Pocket Melodies, 180G Purple Vinyl LP, Includes 9 page 12" booklet full of photos and song lyrics, UK Import
In the week in which NASA announced the irrefutable presence of water on the Moon, The Moons showed their own signs of life as they released their fourth studio album Pocket Melodies. Sure, the news that there’s water on the Moon might have the greater implications for space travel, and the human race as a whole, but if psychedelic, sixties-inspired, space-pop indie is your thing, then don’t let the Moon hog The Moons’ limelight.
The Northampton outfit, ably captained by singer, songwriter and guitarist Andy Crofts, have been around in different guises since 2008 (the Moon, for the record, is far, far older), but Pocket Melodies is their first release since 2014’s Mindwaves. In an exciting move, the album was recorded live with a string quartet at Abbey Road, in the famous Studio 2 where the likes of Pink Floyd, The Beatles, and Oasis recorded some of their most legendary works.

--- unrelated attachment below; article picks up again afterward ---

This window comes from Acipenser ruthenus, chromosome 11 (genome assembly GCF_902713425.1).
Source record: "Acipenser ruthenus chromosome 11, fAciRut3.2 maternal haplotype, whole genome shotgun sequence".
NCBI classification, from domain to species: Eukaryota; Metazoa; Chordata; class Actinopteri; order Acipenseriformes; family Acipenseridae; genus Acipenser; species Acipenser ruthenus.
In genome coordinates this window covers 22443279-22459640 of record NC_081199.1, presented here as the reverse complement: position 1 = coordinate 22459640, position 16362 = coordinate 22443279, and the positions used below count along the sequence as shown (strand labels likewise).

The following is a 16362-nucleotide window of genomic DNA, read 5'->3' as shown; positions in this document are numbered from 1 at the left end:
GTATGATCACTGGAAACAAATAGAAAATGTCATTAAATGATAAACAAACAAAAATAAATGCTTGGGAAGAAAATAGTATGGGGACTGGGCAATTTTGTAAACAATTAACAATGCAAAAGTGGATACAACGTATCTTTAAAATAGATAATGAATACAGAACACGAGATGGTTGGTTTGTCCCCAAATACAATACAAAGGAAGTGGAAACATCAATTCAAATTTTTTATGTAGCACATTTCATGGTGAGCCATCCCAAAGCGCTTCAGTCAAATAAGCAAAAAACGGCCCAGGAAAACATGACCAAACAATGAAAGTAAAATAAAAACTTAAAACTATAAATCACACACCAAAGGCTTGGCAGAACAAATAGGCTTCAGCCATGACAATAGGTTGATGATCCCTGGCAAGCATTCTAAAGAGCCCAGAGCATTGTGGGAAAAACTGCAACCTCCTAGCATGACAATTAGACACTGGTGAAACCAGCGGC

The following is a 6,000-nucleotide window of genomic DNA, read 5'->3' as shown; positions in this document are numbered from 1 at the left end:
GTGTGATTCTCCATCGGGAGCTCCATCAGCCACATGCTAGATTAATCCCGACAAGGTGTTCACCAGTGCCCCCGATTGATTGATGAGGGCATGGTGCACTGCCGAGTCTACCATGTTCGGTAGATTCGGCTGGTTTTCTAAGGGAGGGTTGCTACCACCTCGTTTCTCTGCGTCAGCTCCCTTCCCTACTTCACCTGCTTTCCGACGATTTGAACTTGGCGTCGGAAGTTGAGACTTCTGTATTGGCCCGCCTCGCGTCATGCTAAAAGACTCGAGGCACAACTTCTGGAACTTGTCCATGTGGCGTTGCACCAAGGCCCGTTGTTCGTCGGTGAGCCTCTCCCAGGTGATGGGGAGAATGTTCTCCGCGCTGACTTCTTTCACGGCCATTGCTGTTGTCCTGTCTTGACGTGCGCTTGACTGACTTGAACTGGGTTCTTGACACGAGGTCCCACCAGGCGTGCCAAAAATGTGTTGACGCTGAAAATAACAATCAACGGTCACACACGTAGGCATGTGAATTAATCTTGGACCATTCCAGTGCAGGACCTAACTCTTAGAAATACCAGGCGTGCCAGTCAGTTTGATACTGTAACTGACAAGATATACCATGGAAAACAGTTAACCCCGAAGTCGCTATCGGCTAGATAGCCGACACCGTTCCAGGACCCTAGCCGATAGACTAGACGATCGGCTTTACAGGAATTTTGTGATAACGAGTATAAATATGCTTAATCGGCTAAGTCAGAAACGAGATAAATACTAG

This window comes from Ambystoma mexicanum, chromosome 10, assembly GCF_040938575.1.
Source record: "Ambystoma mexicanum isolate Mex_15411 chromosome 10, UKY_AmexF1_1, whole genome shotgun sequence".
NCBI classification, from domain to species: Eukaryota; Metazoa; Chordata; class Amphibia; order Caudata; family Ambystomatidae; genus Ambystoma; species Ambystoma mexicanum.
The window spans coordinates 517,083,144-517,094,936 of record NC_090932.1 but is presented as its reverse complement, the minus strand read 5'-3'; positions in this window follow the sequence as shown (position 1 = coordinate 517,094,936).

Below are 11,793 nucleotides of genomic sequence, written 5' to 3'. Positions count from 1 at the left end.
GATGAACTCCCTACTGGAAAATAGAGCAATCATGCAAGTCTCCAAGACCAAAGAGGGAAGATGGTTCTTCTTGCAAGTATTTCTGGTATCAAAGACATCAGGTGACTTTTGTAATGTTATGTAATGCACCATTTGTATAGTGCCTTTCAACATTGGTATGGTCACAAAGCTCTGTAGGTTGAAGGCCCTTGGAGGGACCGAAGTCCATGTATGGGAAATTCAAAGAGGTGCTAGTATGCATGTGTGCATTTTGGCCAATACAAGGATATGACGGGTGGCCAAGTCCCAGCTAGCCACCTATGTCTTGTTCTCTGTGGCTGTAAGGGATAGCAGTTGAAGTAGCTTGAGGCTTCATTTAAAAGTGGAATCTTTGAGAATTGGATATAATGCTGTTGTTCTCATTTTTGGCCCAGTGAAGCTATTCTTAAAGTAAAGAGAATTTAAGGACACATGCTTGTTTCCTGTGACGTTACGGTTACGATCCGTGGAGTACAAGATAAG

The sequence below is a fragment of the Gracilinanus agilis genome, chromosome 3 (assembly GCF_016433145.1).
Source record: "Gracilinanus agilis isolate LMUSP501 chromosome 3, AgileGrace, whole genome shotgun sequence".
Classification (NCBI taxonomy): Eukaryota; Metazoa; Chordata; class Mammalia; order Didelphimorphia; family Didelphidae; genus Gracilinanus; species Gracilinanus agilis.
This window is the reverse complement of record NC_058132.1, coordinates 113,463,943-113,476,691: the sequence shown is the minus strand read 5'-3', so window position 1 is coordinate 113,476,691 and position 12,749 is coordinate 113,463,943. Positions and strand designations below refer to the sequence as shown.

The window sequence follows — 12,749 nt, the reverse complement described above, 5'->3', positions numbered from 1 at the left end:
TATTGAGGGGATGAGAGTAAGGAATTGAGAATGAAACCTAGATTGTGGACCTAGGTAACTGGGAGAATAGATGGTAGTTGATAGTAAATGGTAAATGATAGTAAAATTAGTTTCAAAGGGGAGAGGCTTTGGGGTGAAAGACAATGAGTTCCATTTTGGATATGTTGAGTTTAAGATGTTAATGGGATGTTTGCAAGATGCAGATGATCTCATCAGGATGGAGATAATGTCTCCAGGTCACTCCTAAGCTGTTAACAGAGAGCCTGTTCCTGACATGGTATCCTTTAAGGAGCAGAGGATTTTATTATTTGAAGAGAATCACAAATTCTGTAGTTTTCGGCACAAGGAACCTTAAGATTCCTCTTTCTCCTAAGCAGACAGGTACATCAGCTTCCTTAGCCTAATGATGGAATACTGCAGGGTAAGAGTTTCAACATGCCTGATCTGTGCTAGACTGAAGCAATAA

It’s a whopping offering too, coming in at a very generous seventeen tracks. Today is a beautiful opener, packed with rich harmonies and instantly evoking a sense of the swinging sixties, while Riding Man is a stomping tribute to cyclist Sir Bradley Wiggins, who once revealed that The Moons’ Fables Of History was the album he listened to during the final week of the Tour de France the year he won it. Elsewhere Tunnel of Time, co-written with Paul Weller, is a gloriously Bowie-esque affair and features some suitably spacey lyrics “Hanging around in this spaceship / Trying to find a land to call my only way”).
Maybe I’m The Perfect Man (For You) is relentlessly cheery, while The Lone Wolf channels Sgt. Pepper’s era Beatles to wonderfully nostalgic effect. Rear Window is a lovely nod to the classic Alfred Hitchcock film (“Rear window where I see you all from / Different kinds of people living different kinds of lives, in many more ways than one”), while An Ordinary Romance is exactly that, a sweet and simple little love song that is utterly endearing (“Though it ain’t to rock ‘n’ roll to sit and watch TV / We roll ourselves another cigarette and kiss ourselves to sleep”).
And that’s Pocket Melodies in a nutshell really. A completely charming, warm hug of an album from arguably the best band to ever tread on NASA’s toes. -MusicTalkers.Com